• To: "'seaint(--nospam--at)seaint.org'" <seaint(--nospam--at)seaint.org>
• Subject: RE: FEM and Cables-Reply
• From: Waterman Drinkwater <Drinkwater(--nospam--at)EQUATION.COM>
• Date: Tue, 6 Apr 1999 11:12:49 -0400
```Real cable is geometric nonlinear, and has a 6X6 stiffness matrix for 3D
cables. The stiffness matrix also can be formulated into 6x7 matrix with
a constraint for advanced applications. Standard input for elastic
catenary cable includes the following:
(1)	coordinates of two joints
(2)	unit weight
(3)	unstrained length (it can be < joint distance.)
(4)	material constants (E and thermal expansion coefficients)

Standard procedure does not ask users to assume a pretension. A good
cable program can analyze cable nets, cable-stayed roof and bridge,
cable truss, or other type of cable-supported structures. Dynamic
analysis will be more complex.

----------
From:  James_F_Fulton(--nospam--at)RohmHaas.Com
[SMTP:James_F_Fulton(--nospam--at)RohmHaas.Com]
Sent:  Tuesday, April 06, 1999 9:21 AM
To:  seaint(--nospam--at)seaint.org

STAAD has pretensioned cable members which are invoked with the
MEMBER CABLE
command. You specify the cable pretension, but these forces must
be
statically admissible, i.e. the forces specified must correspond
to a real,
achievable equilibrium state in the system of cables. If they
are not, the
final forces in the cable results will be significantly
different than those
input in order for the cable system to be in static equilibrium.
For
symmetrical cable layouts, *equal* pretensioning forces in all
the cables is
statically admissible and hence final cable forces will all be
the same, but
somewhat less than specified if the cables are, for example,
connected to a
stack where elastic shortening takes place under the cable
forces. This is
one little glitch in the program since in the field the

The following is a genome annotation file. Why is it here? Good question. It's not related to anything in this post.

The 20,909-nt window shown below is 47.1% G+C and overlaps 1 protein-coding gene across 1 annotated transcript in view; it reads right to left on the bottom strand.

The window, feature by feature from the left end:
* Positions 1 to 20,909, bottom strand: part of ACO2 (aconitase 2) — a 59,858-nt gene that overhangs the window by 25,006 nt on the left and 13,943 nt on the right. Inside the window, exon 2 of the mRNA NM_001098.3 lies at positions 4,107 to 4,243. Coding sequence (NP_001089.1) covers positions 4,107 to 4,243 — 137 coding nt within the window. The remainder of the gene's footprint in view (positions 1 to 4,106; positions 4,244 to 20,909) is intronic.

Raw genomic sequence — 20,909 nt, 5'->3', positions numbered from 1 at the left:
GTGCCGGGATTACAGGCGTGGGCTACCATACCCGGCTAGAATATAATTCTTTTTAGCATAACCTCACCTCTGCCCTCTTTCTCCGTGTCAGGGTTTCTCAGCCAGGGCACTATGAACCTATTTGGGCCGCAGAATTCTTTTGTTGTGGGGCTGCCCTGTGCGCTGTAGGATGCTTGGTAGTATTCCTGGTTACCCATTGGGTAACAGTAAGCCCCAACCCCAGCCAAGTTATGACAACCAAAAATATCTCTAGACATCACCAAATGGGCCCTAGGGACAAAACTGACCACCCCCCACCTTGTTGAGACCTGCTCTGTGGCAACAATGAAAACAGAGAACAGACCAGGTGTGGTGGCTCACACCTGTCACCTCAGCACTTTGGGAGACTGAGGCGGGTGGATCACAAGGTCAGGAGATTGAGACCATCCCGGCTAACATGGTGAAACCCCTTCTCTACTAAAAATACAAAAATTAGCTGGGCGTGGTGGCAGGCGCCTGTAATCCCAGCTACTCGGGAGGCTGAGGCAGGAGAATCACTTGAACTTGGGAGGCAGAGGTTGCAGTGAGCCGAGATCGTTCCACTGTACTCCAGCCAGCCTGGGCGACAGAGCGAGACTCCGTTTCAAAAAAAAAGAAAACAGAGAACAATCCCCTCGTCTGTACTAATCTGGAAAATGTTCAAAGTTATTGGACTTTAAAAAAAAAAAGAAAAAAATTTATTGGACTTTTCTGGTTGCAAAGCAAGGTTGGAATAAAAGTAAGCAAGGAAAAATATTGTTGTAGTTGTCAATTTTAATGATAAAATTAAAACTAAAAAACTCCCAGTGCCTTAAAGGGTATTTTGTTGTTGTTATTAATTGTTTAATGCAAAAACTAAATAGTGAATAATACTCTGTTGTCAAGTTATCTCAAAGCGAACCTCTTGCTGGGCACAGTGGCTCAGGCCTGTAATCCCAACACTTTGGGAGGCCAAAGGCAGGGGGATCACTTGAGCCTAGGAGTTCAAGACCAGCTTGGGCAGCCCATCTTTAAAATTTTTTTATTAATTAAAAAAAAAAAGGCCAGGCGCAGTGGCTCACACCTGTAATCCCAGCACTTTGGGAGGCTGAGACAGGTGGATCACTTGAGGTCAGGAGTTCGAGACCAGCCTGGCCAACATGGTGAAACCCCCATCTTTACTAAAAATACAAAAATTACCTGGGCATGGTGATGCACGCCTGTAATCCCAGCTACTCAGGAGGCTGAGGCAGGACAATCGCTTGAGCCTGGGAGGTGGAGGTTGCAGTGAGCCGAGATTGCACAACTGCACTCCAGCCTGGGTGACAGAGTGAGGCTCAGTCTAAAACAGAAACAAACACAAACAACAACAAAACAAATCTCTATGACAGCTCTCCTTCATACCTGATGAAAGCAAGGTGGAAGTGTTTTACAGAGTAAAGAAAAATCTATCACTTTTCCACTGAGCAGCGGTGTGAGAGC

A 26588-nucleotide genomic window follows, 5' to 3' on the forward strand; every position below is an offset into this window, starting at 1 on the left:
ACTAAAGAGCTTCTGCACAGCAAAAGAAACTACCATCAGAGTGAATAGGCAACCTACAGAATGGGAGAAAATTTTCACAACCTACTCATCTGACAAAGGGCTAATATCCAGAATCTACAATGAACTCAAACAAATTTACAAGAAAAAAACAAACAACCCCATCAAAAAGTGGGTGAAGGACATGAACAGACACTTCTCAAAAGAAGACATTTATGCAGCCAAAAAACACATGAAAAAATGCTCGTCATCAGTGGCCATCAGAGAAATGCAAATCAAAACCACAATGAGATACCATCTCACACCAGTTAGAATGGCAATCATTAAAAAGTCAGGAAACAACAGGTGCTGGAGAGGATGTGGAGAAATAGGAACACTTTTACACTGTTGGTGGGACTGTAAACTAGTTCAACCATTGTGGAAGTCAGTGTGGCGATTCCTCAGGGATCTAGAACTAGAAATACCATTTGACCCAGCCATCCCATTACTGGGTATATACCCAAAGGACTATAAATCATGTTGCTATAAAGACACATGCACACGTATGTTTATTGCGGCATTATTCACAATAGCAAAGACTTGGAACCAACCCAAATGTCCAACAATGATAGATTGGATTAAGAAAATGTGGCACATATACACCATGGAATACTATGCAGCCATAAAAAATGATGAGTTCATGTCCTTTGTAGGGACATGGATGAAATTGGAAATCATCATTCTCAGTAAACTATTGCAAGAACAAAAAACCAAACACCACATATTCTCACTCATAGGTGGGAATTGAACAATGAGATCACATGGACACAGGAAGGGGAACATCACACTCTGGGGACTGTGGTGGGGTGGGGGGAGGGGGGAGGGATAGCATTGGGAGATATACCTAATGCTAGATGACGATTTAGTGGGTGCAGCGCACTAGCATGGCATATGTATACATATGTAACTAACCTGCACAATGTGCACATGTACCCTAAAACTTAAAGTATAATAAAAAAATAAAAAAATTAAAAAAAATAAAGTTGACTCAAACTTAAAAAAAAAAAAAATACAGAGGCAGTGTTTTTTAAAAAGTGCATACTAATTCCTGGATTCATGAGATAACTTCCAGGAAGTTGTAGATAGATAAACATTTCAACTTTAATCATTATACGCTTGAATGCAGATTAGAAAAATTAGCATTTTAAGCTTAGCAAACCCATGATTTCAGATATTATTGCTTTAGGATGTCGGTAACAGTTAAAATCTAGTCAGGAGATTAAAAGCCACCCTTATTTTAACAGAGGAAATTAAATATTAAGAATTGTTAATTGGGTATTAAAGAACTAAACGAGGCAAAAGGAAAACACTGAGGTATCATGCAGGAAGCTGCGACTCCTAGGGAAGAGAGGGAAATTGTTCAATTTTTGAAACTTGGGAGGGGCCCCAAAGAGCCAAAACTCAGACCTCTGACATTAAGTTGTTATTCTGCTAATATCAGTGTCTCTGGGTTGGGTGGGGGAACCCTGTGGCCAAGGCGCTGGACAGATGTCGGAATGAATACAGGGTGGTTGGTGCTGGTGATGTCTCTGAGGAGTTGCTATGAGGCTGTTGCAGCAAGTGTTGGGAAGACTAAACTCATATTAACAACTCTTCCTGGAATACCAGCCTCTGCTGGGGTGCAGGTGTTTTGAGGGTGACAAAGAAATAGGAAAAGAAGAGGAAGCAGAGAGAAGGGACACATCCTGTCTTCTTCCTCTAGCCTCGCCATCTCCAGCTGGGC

pretensioning force
is measured (?) as the stack shortens and hence elastic
shortening of stack
is accounted for as pretensioning takes place. In STAAD, you
would have to
specify a somewhat larger cable pretension and adjust by trial
and error to
end up with a specific final pretensioning force.

In the situation where the cables are not symmetrical, it is
(usually)
practically impossible to predict beforehand what a set of
statically
admissible cable forces will be.  To determine this, I first run
the problem
of an equal, unit temperature drop on all the cables. However,
MEMBER TRUSS
members have to be used to represent the cable response rather
than MEMBER
CABLES. This then gives the linear force dependence among the
truss members
(cables) for the particular geometry.  Then, I run the lateral
wind pressures) together with the MEMBER CABLES. This requires
several runs,
incrementing the cable pretensions, but maintaining their
relative,
statically admissible set of forces as determined from the
temperature drop
analysis, until a desired design criterion is achieved. One such
criterion
might be that no cables go slack under the design lateral load.

As is usually the case with the STAAD folks, none of this
necessary procedure
is even touched on in the STAAD user manual. My approach I
discovered on my
first unsymmetrical cable situation. Maybe there are other
approaches. If so
I would like to hear about them. Also, in the field, I would
like to know how
the erector goes about measuring a specified cable pretension,
particularly a
relatively small 1500 lb. to 2000 lb. required pretensioning
force for small
(3/8' - 1/2" diam) cables, which I encounter with exhaust
stacks.

```